• 3 × 100Ω resistors. I don’t have them so I’m using two 220Ω resistors in parallel to replace each 100Ω.
    • 1 × passive buzzer or speaker. I’m using a KC-1206 which came with the Arduino kit, but I’ve also tested an AST-030C0MR-R (which came with the Chaotic Oscillator kit) and a 4Ω 3” speaker (part number starts with EAS8 but the rest is illegibe due to rust) which I scavenged from an FM radio receiver.
    • A breadboard and a bunch of breadboard wires.
    • A power supply. I’m using USB.

    Schematics

    schematic.png
    (Signature)

    gEDA schematics: xmas.sch (Signature), arduinoUNO.sym (Signature), speaker.sym (Signature).

    Code

    A score for the song was looked up and its melody was written out as an array of the standard pitches in int song[]. int durations[] has the same length as song and denotes the relative length of each note. int durationScaleFactor controls the tempo of the song.

    Arduino code: xmas.ino (Signature), pitches.h (Signature).

    Preview clipped. Expand | Read full post in new tab

  • | Source | Signature

    磁能線,連政府都玩啲咁嘅嘢

    comment-for-file.jpg
    (Signature)

    佢俾人comment插完,兩個post後直接貼咗條link出嚟。如果唔係我真係寫公開資料request都唔會comment

    Preview clipped. Expand | Read full post in new tab

  • | Source | Signature

    Thunderbird 60, RSS feeds, HTTP 429, and `close_connection`

    So, Ubuntu finally pushed Thunderbird 60 to the repos.

    Which was great, because it broke so much stuff for me.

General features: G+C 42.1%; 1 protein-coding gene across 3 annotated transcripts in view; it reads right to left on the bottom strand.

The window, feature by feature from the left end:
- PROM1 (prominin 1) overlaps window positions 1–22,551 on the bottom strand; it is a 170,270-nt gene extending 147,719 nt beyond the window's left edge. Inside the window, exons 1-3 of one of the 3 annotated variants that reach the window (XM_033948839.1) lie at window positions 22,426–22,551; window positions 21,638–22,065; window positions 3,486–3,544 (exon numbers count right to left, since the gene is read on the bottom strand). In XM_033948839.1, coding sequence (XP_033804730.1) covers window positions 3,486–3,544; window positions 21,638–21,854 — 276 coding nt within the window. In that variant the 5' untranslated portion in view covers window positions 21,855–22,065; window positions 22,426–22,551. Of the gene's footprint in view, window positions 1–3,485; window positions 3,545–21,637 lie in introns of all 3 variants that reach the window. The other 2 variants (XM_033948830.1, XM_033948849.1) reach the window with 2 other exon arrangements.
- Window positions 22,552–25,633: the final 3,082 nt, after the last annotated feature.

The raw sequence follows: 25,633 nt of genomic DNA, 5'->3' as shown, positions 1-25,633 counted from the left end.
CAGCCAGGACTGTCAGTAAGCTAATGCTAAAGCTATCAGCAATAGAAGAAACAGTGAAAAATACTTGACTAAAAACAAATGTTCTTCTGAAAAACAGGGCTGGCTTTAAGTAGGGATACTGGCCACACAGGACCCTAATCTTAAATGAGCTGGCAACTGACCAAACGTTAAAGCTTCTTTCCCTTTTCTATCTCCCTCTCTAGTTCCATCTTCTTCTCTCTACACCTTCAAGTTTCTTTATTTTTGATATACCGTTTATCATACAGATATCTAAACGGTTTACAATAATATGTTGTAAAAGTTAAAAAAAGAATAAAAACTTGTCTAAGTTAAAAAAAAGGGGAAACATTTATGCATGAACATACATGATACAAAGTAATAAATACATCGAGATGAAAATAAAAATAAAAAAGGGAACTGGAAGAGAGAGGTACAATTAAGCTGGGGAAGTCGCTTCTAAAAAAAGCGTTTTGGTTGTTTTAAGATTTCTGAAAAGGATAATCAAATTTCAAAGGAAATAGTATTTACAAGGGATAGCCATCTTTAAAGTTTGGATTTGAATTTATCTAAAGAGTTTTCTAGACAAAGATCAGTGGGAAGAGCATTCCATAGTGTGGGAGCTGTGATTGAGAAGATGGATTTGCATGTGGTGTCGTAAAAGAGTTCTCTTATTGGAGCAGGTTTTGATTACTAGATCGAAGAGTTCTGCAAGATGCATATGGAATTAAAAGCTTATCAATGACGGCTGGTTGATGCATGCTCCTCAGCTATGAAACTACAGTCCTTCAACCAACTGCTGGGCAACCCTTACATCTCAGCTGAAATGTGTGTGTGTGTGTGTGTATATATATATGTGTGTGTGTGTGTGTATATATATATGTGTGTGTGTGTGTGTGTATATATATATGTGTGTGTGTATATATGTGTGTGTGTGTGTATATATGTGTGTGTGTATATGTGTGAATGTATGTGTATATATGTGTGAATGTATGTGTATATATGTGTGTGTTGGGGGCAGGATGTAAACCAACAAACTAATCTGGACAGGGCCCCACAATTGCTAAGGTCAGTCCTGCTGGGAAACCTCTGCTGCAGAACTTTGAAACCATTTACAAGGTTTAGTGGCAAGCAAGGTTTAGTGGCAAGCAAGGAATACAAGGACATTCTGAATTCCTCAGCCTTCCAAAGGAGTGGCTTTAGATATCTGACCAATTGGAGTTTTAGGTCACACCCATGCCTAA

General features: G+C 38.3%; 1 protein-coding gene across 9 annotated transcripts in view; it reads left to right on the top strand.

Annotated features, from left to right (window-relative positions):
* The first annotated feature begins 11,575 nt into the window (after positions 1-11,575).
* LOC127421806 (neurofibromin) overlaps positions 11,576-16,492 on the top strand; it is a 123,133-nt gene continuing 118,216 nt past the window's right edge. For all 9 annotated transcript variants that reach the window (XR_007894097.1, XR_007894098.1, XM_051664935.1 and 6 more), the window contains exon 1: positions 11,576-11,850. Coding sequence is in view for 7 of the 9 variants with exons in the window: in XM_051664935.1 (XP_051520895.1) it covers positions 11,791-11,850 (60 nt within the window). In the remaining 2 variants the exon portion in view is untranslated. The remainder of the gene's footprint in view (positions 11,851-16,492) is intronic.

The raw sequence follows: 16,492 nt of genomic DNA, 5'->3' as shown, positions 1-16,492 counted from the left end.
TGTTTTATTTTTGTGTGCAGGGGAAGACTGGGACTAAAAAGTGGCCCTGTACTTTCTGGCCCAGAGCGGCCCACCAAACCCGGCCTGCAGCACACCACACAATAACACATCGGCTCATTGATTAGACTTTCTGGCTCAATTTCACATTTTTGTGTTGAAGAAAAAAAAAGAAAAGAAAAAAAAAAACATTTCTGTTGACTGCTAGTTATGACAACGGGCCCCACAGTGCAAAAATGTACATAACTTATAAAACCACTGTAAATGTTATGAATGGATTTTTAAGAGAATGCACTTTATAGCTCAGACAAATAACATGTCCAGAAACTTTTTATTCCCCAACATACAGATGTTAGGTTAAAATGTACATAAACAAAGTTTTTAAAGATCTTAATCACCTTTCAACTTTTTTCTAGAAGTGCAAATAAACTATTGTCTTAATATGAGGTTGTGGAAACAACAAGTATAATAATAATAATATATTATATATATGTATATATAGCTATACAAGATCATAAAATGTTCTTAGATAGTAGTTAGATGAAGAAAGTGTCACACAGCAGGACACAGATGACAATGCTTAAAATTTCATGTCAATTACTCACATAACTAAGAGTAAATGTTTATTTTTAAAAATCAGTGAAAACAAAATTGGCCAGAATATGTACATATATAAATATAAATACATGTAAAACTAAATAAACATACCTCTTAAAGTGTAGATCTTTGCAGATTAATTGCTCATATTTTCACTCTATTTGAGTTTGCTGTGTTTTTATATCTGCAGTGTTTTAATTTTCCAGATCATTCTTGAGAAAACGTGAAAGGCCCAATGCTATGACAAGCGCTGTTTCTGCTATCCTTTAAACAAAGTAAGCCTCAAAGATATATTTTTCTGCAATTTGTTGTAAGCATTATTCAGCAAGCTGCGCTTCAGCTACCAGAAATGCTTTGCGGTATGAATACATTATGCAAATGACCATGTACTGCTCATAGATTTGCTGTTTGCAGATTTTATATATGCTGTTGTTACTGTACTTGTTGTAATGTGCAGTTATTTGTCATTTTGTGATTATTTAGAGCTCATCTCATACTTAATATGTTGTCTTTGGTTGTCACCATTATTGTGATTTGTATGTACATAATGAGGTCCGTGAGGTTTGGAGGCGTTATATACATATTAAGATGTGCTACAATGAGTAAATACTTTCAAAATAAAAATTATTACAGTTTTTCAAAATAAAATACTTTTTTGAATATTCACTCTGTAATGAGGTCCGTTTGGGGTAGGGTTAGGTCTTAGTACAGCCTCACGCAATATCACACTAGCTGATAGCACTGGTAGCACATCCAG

Setting aside the new icon theme (unusable due to clashing colors with a lightweight theme), the most major problem was a behavior change in how the RSS feeds were updated.

    I had two groups of feeds, one for news / security notices etc. which is configured to update every 30 minutes, and another for blogs / leisure reading, updating every 24 hours. This new version decided for some reason to change them all to 100 minutes…

    But that’s not all. I had a website in my daily feeds that provides multiple feeds, i.e. /rss?user=alice, /rss?user=bob, /rss?search=keyword, etc. They have also configured rate limiting in their server, which means that every 5 or so request would get an HTTP 429 (Too Many Requests). Previously this wouldn’t be a problem – due to network latency or other factors, it would probably not be the same feed getting the 429 every time. So perhaps I’ll see it a few days late, but no big deal.

    But Thunderbird 60 decided that when a feed receives a network error, it should “pause” a.k.a. disable the feed, meaning that it would not check for updates for that feed ever again. Like, what?

    So I figured the easiest way to “fix” this, would be to just write an HTTP proxy running on localhost, which would throttle the requests (ensure at least 100ms between each) to the server. This was done quite easily using Python.

    Half an hour of coding and reading the docs later, I changed the URLs of the feeds to point to my proxy, and tried again. It didn’t work. Specifically, only the first 4 feeds worked, and the later feeds all timed out for some reason. It turned out that the BaseHTTPRequestHandler class doesn’t automatically close connections, and I never realised it because I’ve almost always run it multi-threaded.

    Preview clipped. Expand | Read full post in new tab

subscribe via RSS